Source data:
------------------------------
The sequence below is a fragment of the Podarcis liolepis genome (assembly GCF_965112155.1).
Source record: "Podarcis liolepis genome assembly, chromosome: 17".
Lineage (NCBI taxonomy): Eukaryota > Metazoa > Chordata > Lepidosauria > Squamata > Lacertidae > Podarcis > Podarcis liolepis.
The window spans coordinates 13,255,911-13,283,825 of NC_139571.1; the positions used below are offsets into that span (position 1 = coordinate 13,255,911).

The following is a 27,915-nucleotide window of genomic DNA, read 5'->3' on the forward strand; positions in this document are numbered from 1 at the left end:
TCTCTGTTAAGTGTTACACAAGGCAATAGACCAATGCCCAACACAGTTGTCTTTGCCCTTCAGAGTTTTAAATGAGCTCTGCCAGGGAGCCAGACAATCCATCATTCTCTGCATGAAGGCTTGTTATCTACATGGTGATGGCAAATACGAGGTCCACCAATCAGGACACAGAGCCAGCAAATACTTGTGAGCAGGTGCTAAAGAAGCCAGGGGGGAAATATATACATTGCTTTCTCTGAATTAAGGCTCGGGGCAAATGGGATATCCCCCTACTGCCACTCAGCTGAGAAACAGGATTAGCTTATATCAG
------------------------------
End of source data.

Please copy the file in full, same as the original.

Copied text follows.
The sequence below is a fragment of the Podarcis liolepis genome (assembly GCF_965112155.1).
Source record: "Podarcis liolepis genome assembly, chromosome: 17".
Lineage (NCBI taxonomy): Eukaryota > Metazoa > Chordata > Lepidosauria > Squamata > Lacertidae > Podarcis > Podarcis liolepis.
The window spans coordinates 13,255,911-13,283,825 of NC_139571.1; the positions used below are offsets into that span (position 1 = coordinate 13,255,911).

The following is a 27,915-nucleotide window of genomic DNA, read 5'->3' on the forward strand; positions in this document are numbered from 1 at the left end:
TCTCTGTTAAGTGTTACACAAGGCAATAGACCAATGCCCAACACAGTTGTCTTTGCCCTTCAGAGTTTTAAATGAGCTCTGCCAGGGAGCCAGACAATCCATCATTCTCTGCATGAAGGCTTGTTATCTACATGGTGATGGCAAATACGAGGTCCACCAATCAGGACACAGAGCCAGCAAATACTTGTGAGCAGGTGCTAAAGAAGCCAGGGGGGAAATATATACATTGCTTTCTCTGAATTAAGGCTCGGGGCAAATGGGATATCCCCCTACTGCCACTCAGCTGAGAAACAGGATTAGCTTATATCAG